Amy’s training is now compromised no matter what happens. If she screws up a parry, there’s no touch on her chin to let her know that she’s gotten it wrong. Her hand will make contact with Tim’s fist (since a bad parry that touches but doesn’t stop the fist is a lot more likely at this range than a complete whiff), and she won’t get hit in the face. From her perspective, the parry worked. Even if she really does make good parries every single time, she’s still in trouble. Timing a defense correctly requires a good understanding of distance, and Tim is ruining her ability to perceive it correctly. His striking distance isn’t what he’s actually showing her, but Amy doesn’t know that. She’s training to defeat a strike that isn’t intended to land, and her sense of distance and timing are going to be subtly off as a result.
The same things happen in all boxing or kicking drills where the attacker subtly changes their target to avoid causing injury, in swordplay drills where they change the angle of their cut or the line of attack (most commonly from targeting the body to targeting the sword), and in slow work or sparring where they stop their hits an inch or two from the target. If enough of Amy’s drilling partners behave like this, she’ll never learn how to defend against a genuine attack. This could be very bad news for her once it comes time to test for a higher rank, or compete, or work with a new training partner who doesn’t behave this way. At worst, she’ll get hurt because she hasn’t developed the skills to prevent someone from striking her in earnest; at best, she’ll fail to defend against a bunch of attacks that she thinks she knows how to stop, and her self-esteem and sense of her own abilities will be badly shaken.
And that’s purely in a martial arts context. If Amy’s in a self-defense class and her partners won’t really hit her (or try to), she could be in mortal danger. She doesn’t know whether her techniques work against a non-compliant opponent, but she’s likely to believe that they do. The first time she tests them in earnest should be in a training space where failure is a learning tool, and not in a genuinely threatening situation where failure will get here seriously injured or killed.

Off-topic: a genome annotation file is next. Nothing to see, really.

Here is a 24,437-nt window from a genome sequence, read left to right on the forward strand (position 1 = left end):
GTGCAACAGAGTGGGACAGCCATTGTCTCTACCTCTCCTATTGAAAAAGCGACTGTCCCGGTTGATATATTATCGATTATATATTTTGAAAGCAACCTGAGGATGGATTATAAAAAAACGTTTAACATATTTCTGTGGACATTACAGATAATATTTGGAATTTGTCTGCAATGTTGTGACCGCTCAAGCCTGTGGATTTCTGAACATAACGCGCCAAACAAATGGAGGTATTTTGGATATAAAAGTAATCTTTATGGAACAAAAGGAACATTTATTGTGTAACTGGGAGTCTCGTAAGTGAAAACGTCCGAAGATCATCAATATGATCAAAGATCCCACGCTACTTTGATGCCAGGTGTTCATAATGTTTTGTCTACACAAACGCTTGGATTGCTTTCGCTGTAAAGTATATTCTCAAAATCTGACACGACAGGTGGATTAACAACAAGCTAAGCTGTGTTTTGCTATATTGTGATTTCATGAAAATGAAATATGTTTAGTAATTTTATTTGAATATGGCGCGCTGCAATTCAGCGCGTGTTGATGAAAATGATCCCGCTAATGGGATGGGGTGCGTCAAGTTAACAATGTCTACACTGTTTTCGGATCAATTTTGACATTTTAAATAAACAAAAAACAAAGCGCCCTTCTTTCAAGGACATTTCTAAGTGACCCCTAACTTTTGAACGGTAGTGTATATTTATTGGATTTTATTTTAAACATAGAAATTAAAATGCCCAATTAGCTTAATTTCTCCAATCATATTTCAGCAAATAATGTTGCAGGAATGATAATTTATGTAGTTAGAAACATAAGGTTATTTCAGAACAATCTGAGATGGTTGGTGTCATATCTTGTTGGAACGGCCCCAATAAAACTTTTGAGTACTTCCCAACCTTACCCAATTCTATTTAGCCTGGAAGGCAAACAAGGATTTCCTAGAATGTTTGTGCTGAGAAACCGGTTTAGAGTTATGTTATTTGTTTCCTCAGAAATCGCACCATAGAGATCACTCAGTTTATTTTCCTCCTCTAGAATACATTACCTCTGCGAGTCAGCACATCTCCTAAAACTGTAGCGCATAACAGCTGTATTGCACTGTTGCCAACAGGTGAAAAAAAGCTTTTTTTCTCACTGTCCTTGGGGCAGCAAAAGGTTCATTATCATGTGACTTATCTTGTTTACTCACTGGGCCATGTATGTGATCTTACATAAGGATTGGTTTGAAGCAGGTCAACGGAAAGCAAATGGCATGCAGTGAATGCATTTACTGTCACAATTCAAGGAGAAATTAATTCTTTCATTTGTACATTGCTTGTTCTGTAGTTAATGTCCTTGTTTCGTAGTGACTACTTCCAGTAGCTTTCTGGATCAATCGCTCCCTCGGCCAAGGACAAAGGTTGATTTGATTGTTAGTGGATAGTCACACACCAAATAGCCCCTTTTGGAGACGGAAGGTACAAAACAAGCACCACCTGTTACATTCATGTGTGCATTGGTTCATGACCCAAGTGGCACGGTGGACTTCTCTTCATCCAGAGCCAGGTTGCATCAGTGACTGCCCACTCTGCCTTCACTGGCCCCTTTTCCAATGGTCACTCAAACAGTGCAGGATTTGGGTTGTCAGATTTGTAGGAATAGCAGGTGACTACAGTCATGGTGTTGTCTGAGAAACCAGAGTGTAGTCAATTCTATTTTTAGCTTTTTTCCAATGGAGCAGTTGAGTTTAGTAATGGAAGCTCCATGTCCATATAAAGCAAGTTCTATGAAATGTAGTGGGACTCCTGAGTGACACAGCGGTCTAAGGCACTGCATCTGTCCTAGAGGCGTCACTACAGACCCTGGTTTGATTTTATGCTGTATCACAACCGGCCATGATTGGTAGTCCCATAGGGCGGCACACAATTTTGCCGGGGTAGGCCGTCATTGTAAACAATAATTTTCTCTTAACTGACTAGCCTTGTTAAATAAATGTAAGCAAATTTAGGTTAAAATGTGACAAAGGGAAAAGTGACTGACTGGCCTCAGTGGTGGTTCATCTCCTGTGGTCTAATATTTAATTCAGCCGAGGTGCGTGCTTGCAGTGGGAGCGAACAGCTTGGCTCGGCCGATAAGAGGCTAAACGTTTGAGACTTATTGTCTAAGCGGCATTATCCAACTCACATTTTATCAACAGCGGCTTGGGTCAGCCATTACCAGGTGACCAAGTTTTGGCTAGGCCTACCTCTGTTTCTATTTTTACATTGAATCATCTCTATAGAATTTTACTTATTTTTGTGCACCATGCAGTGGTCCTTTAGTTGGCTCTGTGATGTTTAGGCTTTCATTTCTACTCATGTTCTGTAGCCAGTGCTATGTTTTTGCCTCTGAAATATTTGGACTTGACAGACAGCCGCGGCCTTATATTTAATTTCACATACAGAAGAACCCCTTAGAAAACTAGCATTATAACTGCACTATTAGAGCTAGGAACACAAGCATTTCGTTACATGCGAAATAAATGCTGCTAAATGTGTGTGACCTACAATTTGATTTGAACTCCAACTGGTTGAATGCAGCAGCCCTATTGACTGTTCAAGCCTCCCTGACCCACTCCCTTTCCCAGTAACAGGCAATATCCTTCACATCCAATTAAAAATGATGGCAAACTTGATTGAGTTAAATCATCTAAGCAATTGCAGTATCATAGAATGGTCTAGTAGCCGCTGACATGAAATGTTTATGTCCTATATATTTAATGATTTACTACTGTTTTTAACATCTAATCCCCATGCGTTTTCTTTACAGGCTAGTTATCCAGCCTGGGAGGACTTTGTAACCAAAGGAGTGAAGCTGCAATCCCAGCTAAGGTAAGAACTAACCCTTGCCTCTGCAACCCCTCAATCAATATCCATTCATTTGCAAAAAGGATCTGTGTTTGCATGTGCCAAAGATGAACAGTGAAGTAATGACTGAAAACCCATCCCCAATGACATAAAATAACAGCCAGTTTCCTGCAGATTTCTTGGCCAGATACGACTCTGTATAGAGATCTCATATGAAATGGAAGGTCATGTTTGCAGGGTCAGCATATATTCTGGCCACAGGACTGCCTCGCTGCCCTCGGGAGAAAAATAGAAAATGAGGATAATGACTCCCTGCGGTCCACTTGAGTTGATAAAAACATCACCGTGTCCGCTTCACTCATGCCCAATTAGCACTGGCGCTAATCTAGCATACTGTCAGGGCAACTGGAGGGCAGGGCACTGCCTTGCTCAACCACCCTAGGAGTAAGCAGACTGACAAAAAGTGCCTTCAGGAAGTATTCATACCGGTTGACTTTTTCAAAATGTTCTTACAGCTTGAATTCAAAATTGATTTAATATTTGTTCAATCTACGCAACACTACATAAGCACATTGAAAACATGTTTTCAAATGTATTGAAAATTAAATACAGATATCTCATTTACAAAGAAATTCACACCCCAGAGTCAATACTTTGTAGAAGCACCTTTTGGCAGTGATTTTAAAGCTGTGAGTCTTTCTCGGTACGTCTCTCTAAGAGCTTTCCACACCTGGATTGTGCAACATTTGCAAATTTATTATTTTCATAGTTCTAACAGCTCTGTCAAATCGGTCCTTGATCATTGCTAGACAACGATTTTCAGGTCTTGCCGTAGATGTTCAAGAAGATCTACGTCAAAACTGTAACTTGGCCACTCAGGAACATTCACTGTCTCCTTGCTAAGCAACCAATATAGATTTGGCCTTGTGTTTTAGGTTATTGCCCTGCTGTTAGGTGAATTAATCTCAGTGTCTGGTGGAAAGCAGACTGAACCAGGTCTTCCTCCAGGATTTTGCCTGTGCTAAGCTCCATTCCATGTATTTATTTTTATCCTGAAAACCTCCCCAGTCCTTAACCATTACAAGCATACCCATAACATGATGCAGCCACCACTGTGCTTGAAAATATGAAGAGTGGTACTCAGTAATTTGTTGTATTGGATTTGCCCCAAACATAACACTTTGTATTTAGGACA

I’m not trying to argue here that a 230lb + tower of muscle should be hauling off at full force on a partner half his size and weight. Control is a vital element of all martial training — whether it’s unarmed or weapon-based. But control doesn’t mean not hitting, and it certainly doesn’t mean cheating your techniques in drills to avoid risk to your partner. Drilling with control means throwing an attack with intention to hit, with clear aim for the correct target, with enough power to provide resistance and challenge, and with enough restraint that it makes contact without causing injury. It’s a skill that we practice like any other, and every fighter should start working on it as early as possible.
If you’re a guy practicing a martial art and you’re worried about harming the women you train with, remember this: every woman who steps into a martial arts environment has made her peace with the fact that she might be hit. Maybe even hurt. If we’re on the floor, we’ve consented to that kind of contact. We may not be happy if someone misjudges their measure and hits harder than they should, but we’ll be okay. If you really want to keep us from coming to harm — from getting mauled in a competition we think we’re prepared for, from the long-term physical and psychological effects of bad training, or from being terribly injured at the hands of someone with genuine bad intent — you’re going to have to start hitting us.